Boss: Ring road delays ruining metrobus
THE boss of Bristol's biggest bus operator has made a scathing attack on traffic problems which are causing services to run up to an hour late.
First West of England managing director James Freeman says "appalling" delays on the Avon Ring Road have left metrobus services and other buses using the road "utterly gummed up" since the start of the year.
And he admits passengers can be forgiven "for thinking we're useless" as heavily delayed buses become overcrowded, leaving them unable to pick up passengers at many stops.
The delays come amid two major traffic projects – the ongoing experimental changes to the Hambrook traffic lights and roadworks at the Great Stoke roundabout near the western end of the A4174 in Stoke Gifford.
First has been running the m3 service from Emersons Green to Bristol city centre since 2018 and at its launch said it would provide a faster, more reliable service, thanks to a route using a combination of main roads, bus lanes and bus-only routes, and pre-paid tickets.
Mr Freeman, pictured, said a new £2.4m fleet of biomethane gas-powered buses had been introduced on the m3 route on the first Monday in January.
But he added: "By Tuesday, these splendid new vehicles were utterly gummed up in appalling delays on the A4174 Ring Road. A journey that normally takes about 35 minutes was taking an hour and 35 minutes!
"Not only is that frustrating for those on board, arriving at work late, in all probability, but it also means that the buses weren’t getting back to Emersons Green to operate their next trips."
He said buses were returning to Emersons Green more than 45 minutes after they were scheduled to start their next run.
"Then the buses were actually proceeding so slowly that they were picking up more passengers at each stop, so that there was no space left for people wanting to board at places like Hambrook – those people finding themselves left behind," said Mr Freeman.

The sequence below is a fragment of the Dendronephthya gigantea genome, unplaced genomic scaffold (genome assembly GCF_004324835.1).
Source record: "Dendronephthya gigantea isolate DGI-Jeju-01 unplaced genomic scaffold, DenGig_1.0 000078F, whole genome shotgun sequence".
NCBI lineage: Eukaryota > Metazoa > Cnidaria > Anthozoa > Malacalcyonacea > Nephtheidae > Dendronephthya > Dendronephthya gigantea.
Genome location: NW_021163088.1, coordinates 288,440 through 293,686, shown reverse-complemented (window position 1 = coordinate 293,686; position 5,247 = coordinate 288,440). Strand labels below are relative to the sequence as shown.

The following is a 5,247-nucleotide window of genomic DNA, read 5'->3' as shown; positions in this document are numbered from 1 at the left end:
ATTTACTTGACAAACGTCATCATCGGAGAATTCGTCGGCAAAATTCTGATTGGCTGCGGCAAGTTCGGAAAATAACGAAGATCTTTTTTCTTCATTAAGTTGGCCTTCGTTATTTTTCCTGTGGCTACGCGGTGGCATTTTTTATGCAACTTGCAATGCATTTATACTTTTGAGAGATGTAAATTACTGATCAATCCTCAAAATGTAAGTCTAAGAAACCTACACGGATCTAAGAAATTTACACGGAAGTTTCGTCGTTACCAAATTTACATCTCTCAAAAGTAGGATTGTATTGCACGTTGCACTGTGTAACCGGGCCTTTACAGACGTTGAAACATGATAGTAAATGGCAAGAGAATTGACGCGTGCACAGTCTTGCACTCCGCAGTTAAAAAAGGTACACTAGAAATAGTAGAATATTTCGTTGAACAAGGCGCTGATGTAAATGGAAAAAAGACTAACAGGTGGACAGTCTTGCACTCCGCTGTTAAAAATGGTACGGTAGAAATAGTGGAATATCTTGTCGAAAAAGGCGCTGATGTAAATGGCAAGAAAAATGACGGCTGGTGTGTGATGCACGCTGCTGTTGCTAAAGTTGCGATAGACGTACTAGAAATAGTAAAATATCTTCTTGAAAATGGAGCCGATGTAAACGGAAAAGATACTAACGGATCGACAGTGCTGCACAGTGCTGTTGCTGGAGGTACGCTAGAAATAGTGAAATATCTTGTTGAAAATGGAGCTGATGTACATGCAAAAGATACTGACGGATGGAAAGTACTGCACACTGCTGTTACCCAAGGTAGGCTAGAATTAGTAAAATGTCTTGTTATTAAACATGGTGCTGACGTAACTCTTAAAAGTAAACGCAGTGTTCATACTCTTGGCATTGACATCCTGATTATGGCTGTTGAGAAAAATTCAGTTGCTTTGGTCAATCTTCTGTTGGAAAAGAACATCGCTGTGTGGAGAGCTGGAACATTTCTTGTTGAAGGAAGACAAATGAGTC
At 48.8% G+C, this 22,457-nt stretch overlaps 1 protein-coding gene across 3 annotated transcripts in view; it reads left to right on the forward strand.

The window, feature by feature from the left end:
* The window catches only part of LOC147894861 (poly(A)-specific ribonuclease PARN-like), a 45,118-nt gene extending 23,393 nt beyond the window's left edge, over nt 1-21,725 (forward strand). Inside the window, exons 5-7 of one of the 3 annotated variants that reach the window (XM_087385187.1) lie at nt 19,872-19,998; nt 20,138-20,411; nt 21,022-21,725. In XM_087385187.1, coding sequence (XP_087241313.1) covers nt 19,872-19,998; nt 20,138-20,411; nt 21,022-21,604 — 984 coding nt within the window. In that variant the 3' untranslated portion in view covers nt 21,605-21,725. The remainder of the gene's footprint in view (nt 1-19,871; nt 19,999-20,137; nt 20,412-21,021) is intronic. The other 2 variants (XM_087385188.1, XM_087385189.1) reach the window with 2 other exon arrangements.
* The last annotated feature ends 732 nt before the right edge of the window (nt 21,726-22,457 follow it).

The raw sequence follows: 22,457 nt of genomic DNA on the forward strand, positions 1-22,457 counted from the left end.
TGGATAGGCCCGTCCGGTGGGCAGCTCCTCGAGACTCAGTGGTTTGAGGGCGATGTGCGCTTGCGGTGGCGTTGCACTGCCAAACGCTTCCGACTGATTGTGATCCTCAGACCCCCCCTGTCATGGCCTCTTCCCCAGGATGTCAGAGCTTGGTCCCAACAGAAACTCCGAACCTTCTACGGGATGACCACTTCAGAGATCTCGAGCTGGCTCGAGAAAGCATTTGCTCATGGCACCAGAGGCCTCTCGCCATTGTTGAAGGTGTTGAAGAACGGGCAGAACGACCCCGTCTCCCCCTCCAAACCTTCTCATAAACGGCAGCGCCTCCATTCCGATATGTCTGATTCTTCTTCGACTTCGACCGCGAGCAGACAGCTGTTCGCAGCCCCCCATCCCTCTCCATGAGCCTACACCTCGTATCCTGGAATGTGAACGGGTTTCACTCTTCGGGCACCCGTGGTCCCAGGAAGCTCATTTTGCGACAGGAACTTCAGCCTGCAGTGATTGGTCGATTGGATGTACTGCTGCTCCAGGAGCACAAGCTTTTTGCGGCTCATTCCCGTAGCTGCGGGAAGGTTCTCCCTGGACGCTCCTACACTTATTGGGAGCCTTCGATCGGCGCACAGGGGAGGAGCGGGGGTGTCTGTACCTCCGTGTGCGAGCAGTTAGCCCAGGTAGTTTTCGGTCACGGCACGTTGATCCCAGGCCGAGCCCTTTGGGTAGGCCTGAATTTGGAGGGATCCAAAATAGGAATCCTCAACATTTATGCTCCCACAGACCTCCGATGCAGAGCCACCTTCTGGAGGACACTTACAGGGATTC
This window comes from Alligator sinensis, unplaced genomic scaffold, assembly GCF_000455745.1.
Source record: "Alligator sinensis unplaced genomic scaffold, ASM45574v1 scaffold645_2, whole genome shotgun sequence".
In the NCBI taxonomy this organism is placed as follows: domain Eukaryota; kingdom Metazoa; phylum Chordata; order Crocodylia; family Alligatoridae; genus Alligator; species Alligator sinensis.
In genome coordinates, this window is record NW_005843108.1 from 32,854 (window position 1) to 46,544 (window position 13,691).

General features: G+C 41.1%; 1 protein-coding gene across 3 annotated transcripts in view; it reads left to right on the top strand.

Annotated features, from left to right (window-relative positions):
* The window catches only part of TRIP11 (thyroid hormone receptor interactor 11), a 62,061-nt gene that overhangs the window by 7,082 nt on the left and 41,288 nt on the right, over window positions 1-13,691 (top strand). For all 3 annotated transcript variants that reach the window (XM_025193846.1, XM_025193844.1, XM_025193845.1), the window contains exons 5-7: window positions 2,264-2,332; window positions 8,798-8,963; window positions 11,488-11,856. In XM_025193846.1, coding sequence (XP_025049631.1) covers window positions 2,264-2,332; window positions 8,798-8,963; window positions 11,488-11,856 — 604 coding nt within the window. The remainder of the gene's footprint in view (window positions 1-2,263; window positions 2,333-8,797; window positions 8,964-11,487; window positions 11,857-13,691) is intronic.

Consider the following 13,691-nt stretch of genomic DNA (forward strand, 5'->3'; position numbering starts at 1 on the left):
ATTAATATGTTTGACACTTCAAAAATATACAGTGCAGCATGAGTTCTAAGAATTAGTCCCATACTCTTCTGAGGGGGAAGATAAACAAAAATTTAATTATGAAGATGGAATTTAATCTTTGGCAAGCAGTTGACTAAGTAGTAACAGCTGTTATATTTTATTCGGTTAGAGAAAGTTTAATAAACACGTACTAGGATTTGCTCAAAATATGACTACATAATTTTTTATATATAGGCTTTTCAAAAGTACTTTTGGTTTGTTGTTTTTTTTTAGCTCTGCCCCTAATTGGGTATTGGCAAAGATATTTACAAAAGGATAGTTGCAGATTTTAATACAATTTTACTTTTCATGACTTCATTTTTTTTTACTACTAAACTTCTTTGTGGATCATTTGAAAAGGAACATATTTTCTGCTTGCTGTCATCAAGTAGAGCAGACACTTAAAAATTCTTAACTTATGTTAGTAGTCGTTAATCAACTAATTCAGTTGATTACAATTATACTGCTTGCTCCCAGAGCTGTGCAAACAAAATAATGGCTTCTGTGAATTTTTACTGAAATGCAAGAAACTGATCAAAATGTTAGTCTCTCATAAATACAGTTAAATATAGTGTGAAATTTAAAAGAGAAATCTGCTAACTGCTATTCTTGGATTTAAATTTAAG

He said more than £10 million had been spent on new buses, on top of the £230 million cost of metrobus routes.
But he warned: "It’s largely wasted if we can’t run the service properly or at all."
Mr Freeman said a way had to be found to allow metrobus services to run through chronically-congested areas, adding: "Metrobus can’t work if we don’t realise that we must take urgent action."
He offered passengers caught up in the congestion "a most sincere and heartfelt apology" but said he feared the problems would continue until the next school holiday in February.
Voice readers have reported being made late for work and school after delays of more than an hour in their regular commutes since the turn of the year.
Writing on the Voice Facebook page, Louise Taylor said: "When they first announced the grand plan of a metrobus, I assumed, as in other cities, that the buses would have their own dedicated bus lanes. Travelling along the ring road with all the other traffic was always going to go wrong. Did the people in charge not do their homework?"
Lindsay Cox said: "For once, I don’t blame First for this, the problem lies with the ridiculous Hambrook light changes. South Gloucestershire Council needs to acknowledge that this doesn’t work during rush hour, as any problems further into Filton make the traffic 100 times worse and it backs up to Emersons some mornings. This is NOT working and is in fact making traffic worse and spreading it out even further. They’re failing those of us who’ve made the choice to use public transport rather than put another car on our already-congested roads."
A South Gloucestershire Council spokesperson said: “With major new housing and business development planned in the area we are investing £160 million over four years on a number of highway improvement schemes to reduce congestion and emissions, improve cycling and pedestrian routes and make sustainable transport a more attractive option.
"We are working to minimise any disruption by keeping traffic moving where possible and carrying out work by narrowing lanes and only closing lanes at off-peak times. We are continuing to monitor and evaluate the impact of this work and have postponed, combined or brought forward some schemes, but unfortunately some disruption will be caused and we sincerely apologise to anyone affected.”